When to bring on advisors is a question that many startup founders may have. Through the formation of their initial idea, there may have been some advisors who were naturally with them on the ground floor. Conversely, advisors may be something that founders have to seek out actively.
When seeking talented advisors, founders need to consider their product or service niche, initial strategic plan, target market, and current challenges. Analyzing these points will help guide founders to the right advisors. Speaking with people they trust, board members, co-founders, and employees that have been brought in early can help open up lines of communication, leading founders to the best advisors for the job at hand.
Advisors can be hired right at the beginning of a startup’s rise, as the startup scales, or when (and if) the startup finds itself at a crossroads where they need to ramp up sales or solve a problem hindering growth. Advisors can come into play at many stops along the startup journey. A good advisor offers advice, insight, and guidance. A great advisor provides the same, but additionally gives founders the room to apply the knowledge gained and grow from it.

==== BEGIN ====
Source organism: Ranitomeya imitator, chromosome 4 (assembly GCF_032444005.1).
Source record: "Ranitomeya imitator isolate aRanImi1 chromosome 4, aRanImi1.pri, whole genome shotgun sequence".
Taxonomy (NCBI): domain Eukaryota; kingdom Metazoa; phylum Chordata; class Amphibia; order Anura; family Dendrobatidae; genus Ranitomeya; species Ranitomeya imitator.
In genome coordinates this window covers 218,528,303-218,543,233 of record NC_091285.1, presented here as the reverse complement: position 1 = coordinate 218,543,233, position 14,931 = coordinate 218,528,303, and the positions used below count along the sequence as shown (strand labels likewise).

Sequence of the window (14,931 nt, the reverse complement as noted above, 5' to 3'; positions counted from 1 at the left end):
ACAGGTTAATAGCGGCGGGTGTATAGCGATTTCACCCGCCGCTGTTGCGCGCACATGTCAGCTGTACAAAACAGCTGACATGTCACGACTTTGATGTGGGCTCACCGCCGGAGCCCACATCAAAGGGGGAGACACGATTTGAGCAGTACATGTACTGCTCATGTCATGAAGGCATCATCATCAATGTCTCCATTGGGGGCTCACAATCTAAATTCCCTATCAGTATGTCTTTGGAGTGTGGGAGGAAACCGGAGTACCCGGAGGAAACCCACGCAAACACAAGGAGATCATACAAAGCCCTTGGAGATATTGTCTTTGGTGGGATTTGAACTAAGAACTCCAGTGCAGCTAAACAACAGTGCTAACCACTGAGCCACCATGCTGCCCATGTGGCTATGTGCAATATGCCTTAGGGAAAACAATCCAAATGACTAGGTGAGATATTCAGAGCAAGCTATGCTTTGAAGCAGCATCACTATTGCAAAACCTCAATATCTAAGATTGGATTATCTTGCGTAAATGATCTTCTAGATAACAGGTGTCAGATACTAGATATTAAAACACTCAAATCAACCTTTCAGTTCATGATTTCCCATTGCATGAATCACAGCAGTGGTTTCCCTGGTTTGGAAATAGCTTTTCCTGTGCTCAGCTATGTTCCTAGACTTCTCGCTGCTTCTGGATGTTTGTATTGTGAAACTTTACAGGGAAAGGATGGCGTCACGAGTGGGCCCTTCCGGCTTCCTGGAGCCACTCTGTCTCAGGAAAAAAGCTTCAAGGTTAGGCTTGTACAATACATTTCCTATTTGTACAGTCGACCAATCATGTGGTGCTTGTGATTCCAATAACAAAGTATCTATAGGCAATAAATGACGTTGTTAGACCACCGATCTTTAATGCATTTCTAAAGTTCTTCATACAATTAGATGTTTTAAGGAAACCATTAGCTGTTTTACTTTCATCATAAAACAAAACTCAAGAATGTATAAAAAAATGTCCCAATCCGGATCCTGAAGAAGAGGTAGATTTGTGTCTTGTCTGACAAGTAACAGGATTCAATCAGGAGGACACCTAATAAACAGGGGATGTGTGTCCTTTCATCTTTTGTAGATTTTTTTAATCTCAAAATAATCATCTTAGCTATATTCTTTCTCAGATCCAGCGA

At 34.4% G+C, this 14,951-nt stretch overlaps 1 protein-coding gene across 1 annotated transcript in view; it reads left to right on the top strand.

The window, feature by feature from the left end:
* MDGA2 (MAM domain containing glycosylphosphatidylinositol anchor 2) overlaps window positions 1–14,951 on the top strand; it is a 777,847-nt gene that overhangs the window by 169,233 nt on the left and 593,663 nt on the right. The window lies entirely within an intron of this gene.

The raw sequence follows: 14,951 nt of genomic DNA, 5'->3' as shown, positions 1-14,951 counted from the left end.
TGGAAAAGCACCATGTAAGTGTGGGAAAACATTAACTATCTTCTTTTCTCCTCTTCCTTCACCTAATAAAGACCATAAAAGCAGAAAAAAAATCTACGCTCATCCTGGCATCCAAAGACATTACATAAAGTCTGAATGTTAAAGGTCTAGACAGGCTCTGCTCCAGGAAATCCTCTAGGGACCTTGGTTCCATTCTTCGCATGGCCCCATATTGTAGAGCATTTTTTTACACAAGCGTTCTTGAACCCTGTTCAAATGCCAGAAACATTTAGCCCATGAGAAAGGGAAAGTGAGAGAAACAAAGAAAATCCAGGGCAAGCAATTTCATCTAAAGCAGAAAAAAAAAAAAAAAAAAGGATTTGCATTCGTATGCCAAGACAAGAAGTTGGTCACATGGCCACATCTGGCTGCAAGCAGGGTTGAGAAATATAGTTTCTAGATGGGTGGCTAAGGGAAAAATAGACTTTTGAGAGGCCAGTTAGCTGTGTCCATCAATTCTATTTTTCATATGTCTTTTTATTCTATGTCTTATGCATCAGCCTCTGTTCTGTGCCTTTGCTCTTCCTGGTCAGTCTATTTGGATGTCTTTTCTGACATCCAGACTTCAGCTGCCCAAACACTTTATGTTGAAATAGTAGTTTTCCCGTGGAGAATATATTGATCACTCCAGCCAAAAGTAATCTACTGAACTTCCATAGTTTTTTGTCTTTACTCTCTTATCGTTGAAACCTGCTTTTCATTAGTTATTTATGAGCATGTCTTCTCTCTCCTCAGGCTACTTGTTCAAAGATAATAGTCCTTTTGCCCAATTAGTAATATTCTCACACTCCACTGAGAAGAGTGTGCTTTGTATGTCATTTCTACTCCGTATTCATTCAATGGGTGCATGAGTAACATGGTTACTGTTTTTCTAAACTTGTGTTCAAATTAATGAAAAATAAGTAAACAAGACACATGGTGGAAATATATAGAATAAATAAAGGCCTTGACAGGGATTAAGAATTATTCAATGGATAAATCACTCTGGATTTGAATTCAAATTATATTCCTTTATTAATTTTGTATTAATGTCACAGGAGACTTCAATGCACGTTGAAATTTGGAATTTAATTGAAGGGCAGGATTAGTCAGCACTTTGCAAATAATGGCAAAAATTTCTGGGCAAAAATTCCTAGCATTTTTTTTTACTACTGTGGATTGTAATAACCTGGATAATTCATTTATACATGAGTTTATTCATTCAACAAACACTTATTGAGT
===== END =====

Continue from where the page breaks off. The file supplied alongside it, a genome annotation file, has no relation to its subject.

Founders should choose their advisors carefully, taking steps to avoid any conflicts of interest within their industry or taking on advisors with checkered pasts. Advisors should be vetted just as potential employees are through interviews and background checks.
As one’s business scales and evolves, their needs regarding advisors may change, as well. Reconsidering what is needed in terms of advisory is a natural part of business growth, and different advisors may be brought on to fill various roles as the business grows.
Putting the right people in place is a large part of startup success. The right advisory team can be a boon for your startup, taking you from idea to execution and staying with you as you scale and solidify your place as a market leader.
Svetlana Kamyshanskaya, founder of Primum Law Group, is more than an international business lawyer; she is a global citizen with the legal, operational, and project management know-how to chart a successful course for expanding international tech companies and startups.